710 West 168th Street, 3rd floor
2015-2016 | 2011-2014
CUMC NEWSROOMJuly 26, 2016
Smell Test May Predict Early Stages of Alzheimer's Disease
"Researchers from Columbia University Medical Center (CUMC), New York State Psychiatric Institute, and NewYork-Presbyterian reported that an odor identification test may prove useful in predicting cognitive decline and detecting early-stage Alzheimerâ€™s disease." [read more] [watch CBS New York video]
Also covered by NPR: "'The whole idea is to create tests that a general clinician can use in an office setting,' says Dr. William Kreisl, a neurologist at Columbia University."
And by: CNN, Healio, Medscape, Immortal News, Science Daily, Medical Daily, Genetic Engineering & Biotechnology News, Nature World News, MedPage Today, PsychCentral.com, CTV News, and Business Standard.
SCIENTIFIC AMERICANBy Esther Landhuis
July 26, 2016
Could Trashing Junk Proteins Quash Alzheimer's, Parkinson's, ALS and Huntington's?
"Rather than going after proteins such as amyloid beta for Alzheimerâ€™s or alpha-synuclein for Parkinsonâ€™s, one researcher has set on a different approach: 'I settled on the idea that perhaps we should just get rid of as many abnormally folded, nasty-looking proteins as possible,' says Karen Duff, a neuroscientist at Columbia University." [read more]
Enhancing Dentate Gyrus Function with Dietary Flavanols Improves Cognition in Older Adults
Earlier this month, CBS News aired a feature on a joint, ongoing study by the Taub Institute (Drs. Scott Small and Adam Brickman) and the Division of Behavioral Medicine (Drs. Richard Sloan and Paula McKinley) on how dietary cocoa flavanols â€” naturally occurring bioactives found in cocoa â€”reversed age-related memory decline in healthy older adults. Previous results from a first study, published in Nature Neuroscience, provided the first direct evidence that one component of age-related memory decline in humans is caused by changes in a specific region of the brain and that this form of memory decline can be improved by a dietary intervention. These investigators are currently recruiting for another, larger study on the effects of cocoa flavanols.
NEWSWEEKJanuary 1, 2016
Building a Better Brain
"The rule that 'neurons that fire together, wire together' suggests that cognitive training should boost mental prowess. Studies are finding just that, but with a crucial caveat. Training your memory, reasoning or speed of processing improves that skill, found a large government-sponsored study called Active. Unfortunately, there is no transfer: Improving processing speed does not improve memory, and improving memory does not improve reasoning. Similarly, doing crossword puzzles will only improve your ability to do crosswords. 'The research so far suggests that cognitive training benefits only the task used in training and does not generalize to other tasks,' says neuroscientist Yaakov Stern of Columbia University." [read more]
COLUMBIA NEWSDecember 21, 2015
Improving Brain's Garbage Disposal May Slow Alzheimer's Disease
"A drug that boosts activity in the brain's "garbage disposal" system can decrease levels of toxic proteins associated with Alzheimer's disease and other neurodegenerative disorders and improve cognition in mice, a new study by neuroscientists at Columbia University Medical Center (CUMC) and New York State Psychiatric Institute (NYSPI) has found…" [read more]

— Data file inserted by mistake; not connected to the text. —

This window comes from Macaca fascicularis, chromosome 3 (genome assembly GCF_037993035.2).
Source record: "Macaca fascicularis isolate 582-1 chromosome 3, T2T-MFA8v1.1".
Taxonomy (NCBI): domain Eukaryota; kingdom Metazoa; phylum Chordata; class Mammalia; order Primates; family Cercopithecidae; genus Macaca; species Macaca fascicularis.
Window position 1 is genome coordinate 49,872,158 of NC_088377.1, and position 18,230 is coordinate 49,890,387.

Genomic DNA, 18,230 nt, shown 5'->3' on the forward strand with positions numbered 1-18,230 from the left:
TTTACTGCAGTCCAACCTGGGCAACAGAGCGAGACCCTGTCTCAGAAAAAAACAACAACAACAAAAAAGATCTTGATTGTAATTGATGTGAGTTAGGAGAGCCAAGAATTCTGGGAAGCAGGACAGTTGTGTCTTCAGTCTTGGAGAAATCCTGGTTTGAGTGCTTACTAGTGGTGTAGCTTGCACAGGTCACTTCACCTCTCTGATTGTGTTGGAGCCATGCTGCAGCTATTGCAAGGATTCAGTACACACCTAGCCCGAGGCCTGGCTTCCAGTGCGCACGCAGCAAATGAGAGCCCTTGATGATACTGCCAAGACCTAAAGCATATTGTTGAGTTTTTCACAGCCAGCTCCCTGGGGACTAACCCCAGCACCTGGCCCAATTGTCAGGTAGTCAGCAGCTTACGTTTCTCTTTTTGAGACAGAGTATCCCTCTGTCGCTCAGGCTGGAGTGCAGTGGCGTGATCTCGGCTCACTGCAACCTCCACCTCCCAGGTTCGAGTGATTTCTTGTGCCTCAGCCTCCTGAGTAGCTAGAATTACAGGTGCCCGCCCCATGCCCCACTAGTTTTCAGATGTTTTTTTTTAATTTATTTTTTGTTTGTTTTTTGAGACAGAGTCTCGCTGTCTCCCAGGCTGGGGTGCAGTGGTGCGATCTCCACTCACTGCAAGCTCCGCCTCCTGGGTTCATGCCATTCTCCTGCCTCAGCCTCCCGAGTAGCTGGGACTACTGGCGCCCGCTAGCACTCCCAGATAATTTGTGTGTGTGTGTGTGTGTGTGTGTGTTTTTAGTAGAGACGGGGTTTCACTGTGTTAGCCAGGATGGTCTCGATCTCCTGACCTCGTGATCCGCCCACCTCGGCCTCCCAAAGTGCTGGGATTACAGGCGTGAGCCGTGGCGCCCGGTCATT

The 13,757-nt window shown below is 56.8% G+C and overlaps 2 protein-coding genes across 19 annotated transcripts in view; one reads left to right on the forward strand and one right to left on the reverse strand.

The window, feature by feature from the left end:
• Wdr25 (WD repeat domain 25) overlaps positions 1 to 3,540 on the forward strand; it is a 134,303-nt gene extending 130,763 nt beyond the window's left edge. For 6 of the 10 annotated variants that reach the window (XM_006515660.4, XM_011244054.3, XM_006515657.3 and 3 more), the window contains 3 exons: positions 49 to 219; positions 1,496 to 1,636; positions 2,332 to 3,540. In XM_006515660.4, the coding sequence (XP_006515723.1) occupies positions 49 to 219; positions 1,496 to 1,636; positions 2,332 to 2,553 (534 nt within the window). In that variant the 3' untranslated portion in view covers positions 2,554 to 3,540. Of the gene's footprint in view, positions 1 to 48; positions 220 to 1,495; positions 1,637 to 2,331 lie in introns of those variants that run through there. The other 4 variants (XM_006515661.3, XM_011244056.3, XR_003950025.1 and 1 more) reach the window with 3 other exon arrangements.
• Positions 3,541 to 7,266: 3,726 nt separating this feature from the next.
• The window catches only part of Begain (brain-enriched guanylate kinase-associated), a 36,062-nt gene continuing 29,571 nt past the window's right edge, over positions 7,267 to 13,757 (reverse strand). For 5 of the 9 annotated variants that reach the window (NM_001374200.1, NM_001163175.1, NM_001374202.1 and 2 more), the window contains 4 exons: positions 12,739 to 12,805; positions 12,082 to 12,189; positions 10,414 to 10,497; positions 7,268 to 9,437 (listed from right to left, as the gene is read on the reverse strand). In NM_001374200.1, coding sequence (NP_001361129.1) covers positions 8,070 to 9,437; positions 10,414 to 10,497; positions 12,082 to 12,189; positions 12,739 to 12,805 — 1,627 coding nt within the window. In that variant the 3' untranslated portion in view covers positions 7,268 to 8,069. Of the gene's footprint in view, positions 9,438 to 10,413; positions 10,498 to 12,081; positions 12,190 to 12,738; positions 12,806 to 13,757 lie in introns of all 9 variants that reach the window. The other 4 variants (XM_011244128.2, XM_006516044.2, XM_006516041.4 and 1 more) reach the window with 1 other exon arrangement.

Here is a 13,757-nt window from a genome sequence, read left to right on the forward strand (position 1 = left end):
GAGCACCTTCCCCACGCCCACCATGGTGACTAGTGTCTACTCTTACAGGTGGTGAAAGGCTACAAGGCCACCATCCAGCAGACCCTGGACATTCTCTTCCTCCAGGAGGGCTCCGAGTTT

COLUMBIA MAGAZINEBy Phoebe Magee
The inspirational, nonprofit Arts & Minds organization, founded by Dr. Jamie Noble, is profiled in an article titled, "Picturing Alzheimer's", in the Winter 2015-2016 edition of Columbia Magazine. [read more]
COLUMBIA NEWSResearchers Study Alzheimer's Disease in People with Down Syndrome
November 24, 2015
"The risk of Alzheimer's disease–the most common cause of dementia–increases as a person ages. But the risk of Alzheimer's is increased dramatically for adults with Down syndrome." [read more]
THE WASHINGTON POSTMy Mother had Alzheimer's. Will my Fate be the Same?
By Carol Berkower
August 17, 2015
"To understand my mother's disease and my own risk, I felt I needed to know what form of Alzheimer's she had, so I phoned Columbia University's Richard Mayeux. In 1985, Mayeux was the brilliant researcher who would find the cure for Alzheimer's disease if anyone could, according to my father. Mayeux was the reason my father drove my mother from our home in central New Jersey to Manhattan when her short-term memory failure grew so bad that she could no longer carry on a conversation.
In the late 1980s, Mayeux co-founded what is now Columbia's Taub Institute for Research on Alzheimer's Disease and the Aging Brain. Although he has yet to find a cure, Mayeux has discovered a great deal about how Alzheimer's is passed on from one generation to the next." [read more]
NPRSharing Art Helps Medical Students Connect With Dementia Patients
August 05, 2015
"Hannah Roberts was a first-year-medical student at Columbia University College of Physicians in 2013 when she noticed her classmates were having an especially tough time relating to dementia patients…" [read more]
ABC NEWSSenate Special Committee on Aging: Finding an Alzheimer's Cure
Dr. Richard Mayeux, chair of the Department of Neurology and co-director of the Taub Institute for Research on Alzheimer's Disease and the Aging Brain at Columbia University Medical Center, comments on the recent Senate Special Committee on Aging: Finding an Alzheimer's Cure. [view video]
COLUMBIA NEWSUnraveling the Complex Puzzle of Alzheimer's Disease
February 11, 2015
"Scott Small, director of Columbia's Alzheimer's Disease Research Center, the Boris and Rose Katz Professor of Neurology, discusses what is known and what's yet to be discovered, about the disease…" [read more]